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This is my first year. I have had a really hard start by capturing a swarm. Let them sit too long and had laying workers. Got that fixed. Caught second swarm will check tomorrow on them. Wed the first swarm swarmed because of ants. Managed to get them back will check on the new queen in that one tomorrow. I am having a bad ant problem. Got some DE and seems to be helping. Everyone talks about strong flows and not feeding. I would like to remove the feeders to help with the ants. When can I stop feeding? How can you tell when a "flow" is going or not and how to time when to start/stop feeding?

Thanks for the help.
 

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sprinkle cinnamon all around your bee hives including around the feeders. Bees don't mind and it works ...plain ole cinnamon keeps the ants away
 

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I tend to feed mine until they stop going through a quart in a 2 day period. Usually that means I am feeding until June and then start back up in September (located in Northern Indiana). Wishing you good luck with your swarms!
 

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I stop feeding as soon as the first necter starts coming in. I may not start until near frost.
Dandilion bloom here signify's first necter.

Hives that I start in the summer get fed so they can build up for winter.
 

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I'm afraid you may have to feed those swarms for quite a little while. We are coming to the end of our honey flow and entering our summer dearth. The only thing that may save you from feeding as much will be Cabbage palm if you have many around. But, they are still a month away from blooming. I would keep feeding until you get them to fill up a single deep.
 

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Discussion Starter · #7 ·
I'm afraid you may have to feed those swarms for quite a little while. We are coming to the end of our honey flow and entering our summer dearth. The only thing that may save you from feeding as much will be Cabbage palm if you have many around. But, they are still a month away from blooming. I would keep feeding until you get them to fill up a single deep.
Thanks that is what I was after and you are close enough to me that it should be about the same here. So since they have no stores I should just keep feeding correct?

sprinkle cinnamon all around your bee hives including around the feeders. Bees don't mind and it works ...plain ole cinnamon keeps the ants away
The ants did not even slow up with cinnamon. They got so bad they actually drove one hive out of the box. I got them back though.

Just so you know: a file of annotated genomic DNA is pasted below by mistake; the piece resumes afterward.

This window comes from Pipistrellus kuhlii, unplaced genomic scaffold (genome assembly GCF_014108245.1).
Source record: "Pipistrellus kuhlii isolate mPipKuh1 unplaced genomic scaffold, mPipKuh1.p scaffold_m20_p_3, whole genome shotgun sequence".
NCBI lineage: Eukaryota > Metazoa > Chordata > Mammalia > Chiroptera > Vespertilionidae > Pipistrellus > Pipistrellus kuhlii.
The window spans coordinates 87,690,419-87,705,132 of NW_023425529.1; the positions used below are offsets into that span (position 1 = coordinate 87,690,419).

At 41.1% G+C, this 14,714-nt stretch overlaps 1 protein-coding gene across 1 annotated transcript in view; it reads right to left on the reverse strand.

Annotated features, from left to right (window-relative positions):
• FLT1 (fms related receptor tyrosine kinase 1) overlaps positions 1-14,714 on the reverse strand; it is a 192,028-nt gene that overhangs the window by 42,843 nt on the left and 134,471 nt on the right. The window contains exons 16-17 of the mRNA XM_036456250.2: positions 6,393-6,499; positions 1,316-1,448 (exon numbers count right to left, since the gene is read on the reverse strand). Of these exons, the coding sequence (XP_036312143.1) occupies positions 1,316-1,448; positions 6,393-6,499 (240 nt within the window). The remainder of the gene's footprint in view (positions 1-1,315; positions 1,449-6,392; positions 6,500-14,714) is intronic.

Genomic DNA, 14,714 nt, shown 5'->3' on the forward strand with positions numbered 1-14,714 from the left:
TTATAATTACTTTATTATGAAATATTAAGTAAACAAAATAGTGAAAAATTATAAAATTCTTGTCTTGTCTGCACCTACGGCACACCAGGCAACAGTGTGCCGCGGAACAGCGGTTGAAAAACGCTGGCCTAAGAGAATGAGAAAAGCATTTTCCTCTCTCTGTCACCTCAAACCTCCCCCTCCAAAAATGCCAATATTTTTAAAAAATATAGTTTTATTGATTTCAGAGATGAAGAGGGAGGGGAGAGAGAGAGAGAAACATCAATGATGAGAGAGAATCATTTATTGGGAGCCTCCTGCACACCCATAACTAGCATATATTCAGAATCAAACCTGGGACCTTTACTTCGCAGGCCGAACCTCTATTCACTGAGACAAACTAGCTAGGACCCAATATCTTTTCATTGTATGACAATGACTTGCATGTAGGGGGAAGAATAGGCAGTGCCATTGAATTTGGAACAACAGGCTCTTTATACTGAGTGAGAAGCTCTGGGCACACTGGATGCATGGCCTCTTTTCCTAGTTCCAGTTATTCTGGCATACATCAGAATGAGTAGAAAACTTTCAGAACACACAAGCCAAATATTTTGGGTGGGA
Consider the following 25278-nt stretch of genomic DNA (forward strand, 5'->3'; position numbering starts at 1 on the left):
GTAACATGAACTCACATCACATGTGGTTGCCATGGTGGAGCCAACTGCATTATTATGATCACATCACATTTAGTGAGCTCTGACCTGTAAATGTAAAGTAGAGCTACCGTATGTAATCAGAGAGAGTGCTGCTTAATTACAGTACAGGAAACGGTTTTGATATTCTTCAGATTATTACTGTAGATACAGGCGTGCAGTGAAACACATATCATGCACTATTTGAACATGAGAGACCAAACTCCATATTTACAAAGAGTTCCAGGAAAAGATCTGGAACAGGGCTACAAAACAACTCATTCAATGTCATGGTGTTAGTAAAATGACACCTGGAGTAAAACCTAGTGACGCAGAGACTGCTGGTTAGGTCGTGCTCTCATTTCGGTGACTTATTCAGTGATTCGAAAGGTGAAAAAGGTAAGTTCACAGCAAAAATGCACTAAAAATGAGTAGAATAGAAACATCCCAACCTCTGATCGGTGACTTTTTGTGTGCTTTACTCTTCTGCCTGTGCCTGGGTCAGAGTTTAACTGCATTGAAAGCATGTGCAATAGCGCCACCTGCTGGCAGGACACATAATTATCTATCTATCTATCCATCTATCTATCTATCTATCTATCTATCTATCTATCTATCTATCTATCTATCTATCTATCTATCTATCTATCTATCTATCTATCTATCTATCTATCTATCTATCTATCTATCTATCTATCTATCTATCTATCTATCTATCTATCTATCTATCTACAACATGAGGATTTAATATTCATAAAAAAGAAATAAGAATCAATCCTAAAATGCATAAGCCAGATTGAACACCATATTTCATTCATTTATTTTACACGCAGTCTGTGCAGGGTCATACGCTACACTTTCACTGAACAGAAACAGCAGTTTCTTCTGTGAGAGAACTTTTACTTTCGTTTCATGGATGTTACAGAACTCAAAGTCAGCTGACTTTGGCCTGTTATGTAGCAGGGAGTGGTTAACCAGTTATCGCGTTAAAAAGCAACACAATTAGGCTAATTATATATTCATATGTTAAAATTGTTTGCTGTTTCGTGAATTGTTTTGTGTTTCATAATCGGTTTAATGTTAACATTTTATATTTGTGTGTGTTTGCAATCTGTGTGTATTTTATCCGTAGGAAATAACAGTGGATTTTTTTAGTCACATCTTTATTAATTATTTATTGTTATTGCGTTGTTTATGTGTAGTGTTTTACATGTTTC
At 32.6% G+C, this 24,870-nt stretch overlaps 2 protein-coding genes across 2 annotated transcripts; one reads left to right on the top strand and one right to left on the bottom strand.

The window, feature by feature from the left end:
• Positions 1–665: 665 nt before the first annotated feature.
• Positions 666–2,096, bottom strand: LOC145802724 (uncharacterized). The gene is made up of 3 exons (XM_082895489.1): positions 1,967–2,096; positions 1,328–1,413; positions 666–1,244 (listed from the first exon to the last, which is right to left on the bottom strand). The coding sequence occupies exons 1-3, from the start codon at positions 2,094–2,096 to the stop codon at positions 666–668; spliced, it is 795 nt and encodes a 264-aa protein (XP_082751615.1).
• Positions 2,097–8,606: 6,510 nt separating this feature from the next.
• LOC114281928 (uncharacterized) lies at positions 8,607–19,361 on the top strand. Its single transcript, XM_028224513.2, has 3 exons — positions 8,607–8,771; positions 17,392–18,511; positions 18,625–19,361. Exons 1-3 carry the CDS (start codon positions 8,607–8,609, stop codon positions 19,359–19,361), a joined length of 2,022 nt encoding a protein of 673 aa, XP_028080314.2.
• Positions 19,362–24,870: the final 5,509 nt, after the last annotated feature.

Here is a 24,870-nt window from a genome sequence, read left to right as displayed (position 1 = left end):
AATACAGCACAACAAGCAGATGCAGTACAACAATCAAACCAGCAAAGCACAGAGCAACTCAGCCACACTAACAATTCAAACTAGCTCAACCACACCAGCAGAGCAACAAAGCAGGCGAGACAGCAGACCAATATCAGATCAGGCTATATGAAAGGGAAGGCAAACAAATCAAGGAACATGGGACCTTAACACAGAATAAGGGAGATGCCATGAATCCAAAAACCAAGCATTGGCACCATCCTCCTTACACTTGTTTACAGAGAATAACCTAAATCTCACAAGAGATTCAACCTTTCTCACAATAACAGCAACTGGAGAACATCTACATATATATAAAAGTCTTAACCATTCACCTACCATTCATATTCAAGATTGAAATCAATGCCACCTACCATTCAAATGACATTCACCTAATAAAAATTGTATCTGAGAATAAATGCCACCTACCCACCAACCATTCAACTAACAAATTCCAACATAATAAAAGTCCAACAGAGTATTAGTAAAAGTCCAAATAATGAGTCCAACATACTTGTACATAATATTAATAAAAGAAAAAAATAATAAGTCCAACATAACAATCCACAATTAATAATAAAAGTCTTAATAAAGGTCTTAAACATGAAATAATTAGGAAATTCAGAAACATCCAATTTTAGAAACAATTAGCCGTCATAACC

Thanks for all the responses. I am sure I will have a lot more questions as this journey continues.
 

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What are you using for a hive stand? My brother welded up some nice ones out of angle iron and square tubing (now he's using just angle iron) that raises the bottom board up 16" or so. Nicely painted the ants aren't so likely to climb up since it's slick, should keep mice out for the same reason (too hard to climb). We put concrete pavers under the stand, so there is no vegetation for the ants to climb up, too.

As far as feeding goes, use a hivetop feeder with a closely fitting cover, this will go a long way to keeping ants out as they must go through the hive to get to the syrup. The bees can usually keep out the scout ants so they never find the goodies and don't infest the hive. Also prevents robbing and drowning.

I always feed swarms and packages until they are either up to winter size (two deeps or the equivalent here) and/or they start foraging enough they don't need supplemental feeding. This varies with the time of year and the particular hive, some forage just fine and others need help. My goal is a hive to heavy to lift with strong bees at the beginning of October since they should have raised all the winter bees by then and be going into winter operations. Again, some hives need feeding and some don't, just depends. We are in a huge flow right now, so I'm not feeding anything and my brother started some packages using the stores from a deadout and has a full honey super and will be adding more drawn comb today, his bees are bearding already. No feeding there! Sadly the spring flow is going to taper off quite a bit soon, and we may have to resort to feeding the rest of the packages we installed this year as they are not anywhere near that strong.